It is my opinion that prices paid last week for turn-out ready cattle were high. This week buyers added more fuel to that fire. Between the sales I attended this week and the market reports I looked at I found only one that was lower compared to the previous week. Non-weaned cattle and feeder bulls continued to carry a significant discount.
Cattle under 650 pounds carry the highest value of gain. The lightweight calves have left the door wide open to capture some value, especially if they are non-weaned!
I got an email from a friend this week containing a market report from a female sale in Oklahoma. It shocked me simply because bred stock and pairs look cheap there compared to what they are bringing in my local area. This kind of geographical spread should get a buyer’s attention. One could save a ton of money even after paying shipping expenses, and even if it’s only half a load.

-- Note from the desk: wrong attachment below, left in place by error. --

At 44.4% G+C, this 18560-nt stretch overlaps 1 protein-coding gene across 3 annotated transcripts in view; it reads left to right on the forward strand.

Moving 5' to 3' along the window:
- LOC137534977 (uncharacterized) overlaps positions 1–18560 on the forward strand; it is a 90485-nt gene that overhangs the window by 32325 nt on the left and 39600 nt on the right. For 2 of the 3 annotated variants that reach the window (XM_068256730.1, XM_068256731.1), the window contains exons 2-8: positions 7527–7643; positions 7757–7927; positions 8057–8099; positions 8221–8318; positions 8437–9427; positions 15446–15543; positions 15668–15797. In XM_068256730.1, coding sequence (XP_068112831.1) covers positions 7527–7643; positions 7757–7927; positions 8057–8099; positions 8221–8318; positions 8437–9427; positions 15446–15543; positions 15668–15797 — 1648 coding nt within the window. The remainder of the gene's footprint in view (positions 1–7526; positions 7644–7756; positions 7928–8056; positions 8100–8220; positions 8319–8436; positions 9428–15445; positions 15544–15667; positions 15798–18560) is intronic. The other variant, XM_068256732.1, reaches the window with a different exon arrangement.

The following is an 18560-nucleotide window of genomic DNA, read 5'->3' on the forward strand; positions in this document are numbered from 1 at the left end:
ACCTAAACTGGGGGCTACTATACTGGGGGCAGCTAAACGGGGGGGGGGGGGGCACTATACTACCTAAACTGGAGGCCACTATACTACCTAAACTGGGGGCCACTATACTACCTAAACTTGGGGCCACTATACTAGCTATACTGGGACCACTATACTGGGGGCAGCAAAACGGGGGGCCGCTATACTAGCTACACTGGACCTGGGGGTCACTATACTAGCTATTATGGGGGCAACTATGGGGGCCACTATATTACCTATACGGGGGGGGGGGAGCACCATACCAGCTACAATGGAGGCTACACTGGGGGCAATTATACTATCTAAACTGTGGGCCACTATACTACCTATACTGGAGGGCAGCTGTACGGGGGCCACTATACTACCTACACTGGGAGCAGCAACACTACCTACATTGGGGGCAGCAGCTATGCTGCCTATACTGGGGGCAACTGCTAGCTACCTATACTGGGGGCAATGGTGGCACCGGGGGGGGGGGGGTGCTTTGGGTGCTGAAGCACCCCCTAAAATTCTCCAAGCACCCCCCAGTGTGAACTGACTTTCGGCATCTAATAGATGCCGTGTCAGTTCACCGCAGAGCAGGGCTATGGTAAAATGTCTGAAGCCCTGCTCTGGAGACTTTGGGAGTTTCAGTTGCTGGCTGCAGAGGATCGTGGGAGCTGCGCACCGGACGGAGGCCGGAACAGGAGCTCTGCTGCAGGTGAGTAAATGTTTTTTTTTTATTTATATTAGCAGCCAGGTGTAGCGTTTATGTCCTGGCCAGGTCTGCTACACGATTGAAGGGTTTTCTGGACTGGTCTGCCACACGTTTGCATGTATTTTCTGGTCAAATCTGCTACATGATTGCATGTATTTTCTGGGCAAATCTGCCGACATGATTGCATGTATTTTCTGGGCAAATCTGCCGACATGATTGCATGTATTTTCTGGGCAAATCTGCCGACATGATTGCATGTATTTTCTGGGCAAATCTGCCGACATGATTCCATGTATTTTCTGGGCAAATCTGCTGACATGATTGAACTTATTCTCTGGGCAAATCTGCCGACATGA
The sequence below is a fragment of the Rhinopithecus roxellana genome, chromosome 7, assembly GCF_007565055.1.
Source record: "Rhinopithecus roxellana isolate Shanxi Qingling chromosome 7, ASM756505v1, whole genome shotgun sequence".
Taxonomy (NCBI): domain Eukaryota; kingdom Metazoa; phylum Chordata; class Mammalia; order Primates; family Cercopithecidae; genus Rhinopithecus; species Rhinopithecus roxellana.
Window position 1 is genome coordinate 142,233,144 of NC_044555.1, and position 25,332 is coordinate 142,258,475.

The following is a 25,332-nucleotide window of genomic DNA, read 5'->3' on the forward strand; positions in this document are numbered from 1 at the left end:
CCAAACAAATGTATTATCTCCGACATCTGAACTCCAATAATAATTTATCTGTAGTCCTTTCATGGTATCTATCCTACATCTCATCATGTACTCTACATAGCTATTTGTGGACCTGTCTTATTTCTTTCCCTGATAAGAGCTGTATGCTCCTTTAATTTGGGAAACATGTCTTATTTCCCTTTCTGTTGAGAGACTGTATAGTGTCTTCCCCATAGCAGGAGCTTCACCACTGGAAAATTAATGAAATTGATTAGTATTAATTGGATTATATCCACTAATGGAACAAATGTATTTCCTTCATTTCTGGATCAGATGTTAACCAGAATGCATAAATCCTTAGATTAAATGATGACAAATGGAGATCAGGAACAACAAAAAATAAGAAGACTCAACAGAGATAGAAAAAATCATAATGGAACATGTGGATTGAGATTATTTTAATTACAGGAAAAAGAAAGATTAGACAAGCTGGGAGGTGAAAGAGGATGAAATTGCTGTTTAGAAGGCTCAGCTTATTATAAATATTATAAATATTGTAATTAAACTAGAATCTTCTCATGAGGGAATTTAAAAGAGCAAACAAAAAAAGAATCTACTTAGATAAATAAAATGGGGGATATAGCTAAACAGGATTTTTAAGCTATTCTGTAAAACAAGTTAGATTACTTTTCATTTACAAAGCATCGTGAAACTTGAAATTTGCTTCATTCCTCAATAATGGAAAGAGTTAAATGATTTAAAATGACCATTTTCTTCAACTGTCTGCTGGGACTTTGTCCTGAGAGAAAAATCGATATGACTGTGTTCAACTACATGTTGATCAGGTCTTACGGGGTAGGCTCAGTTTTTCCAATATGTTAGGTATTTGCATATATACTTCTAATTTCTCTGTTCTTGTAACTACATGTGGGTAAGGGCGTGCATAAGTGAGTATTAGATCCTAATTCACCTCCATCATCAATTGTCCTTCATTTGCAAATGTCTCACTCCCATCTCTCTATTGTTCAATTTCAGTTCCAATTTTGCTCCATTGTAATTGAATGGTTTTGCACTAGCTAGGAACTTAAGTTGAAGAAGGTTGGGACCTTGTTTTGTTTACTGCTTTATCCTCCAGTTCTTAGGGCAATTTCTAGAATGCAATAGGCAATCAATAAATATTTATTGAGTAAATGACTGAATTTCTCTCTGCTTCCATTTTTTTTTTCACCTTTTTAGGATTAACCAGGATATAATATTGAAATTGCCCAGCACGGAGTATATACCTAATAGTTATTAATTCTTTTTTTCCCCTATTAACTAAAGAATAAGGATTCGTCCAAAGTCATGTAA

Easter weekend limited the amount of hay sold at hay auctions. The limited supply spurred the law of supply and demand to kick in and prices paid for hay were higher.
May 1 is the official start of pasture season here. After fighting the weather for months here, both the producer and the cattle are eager to go to grass. I fully expect to see cattle turned out this weekend. With the cooler temps and flooding the pastures seemed to be a little behind. The bright side is, as I’ve been working on some new fences I’ve noticed the sun and warm weather in the past couple weeks has really spurred some good growth. This will provide some much-needed relief to cheapen costs associated with the hay prices.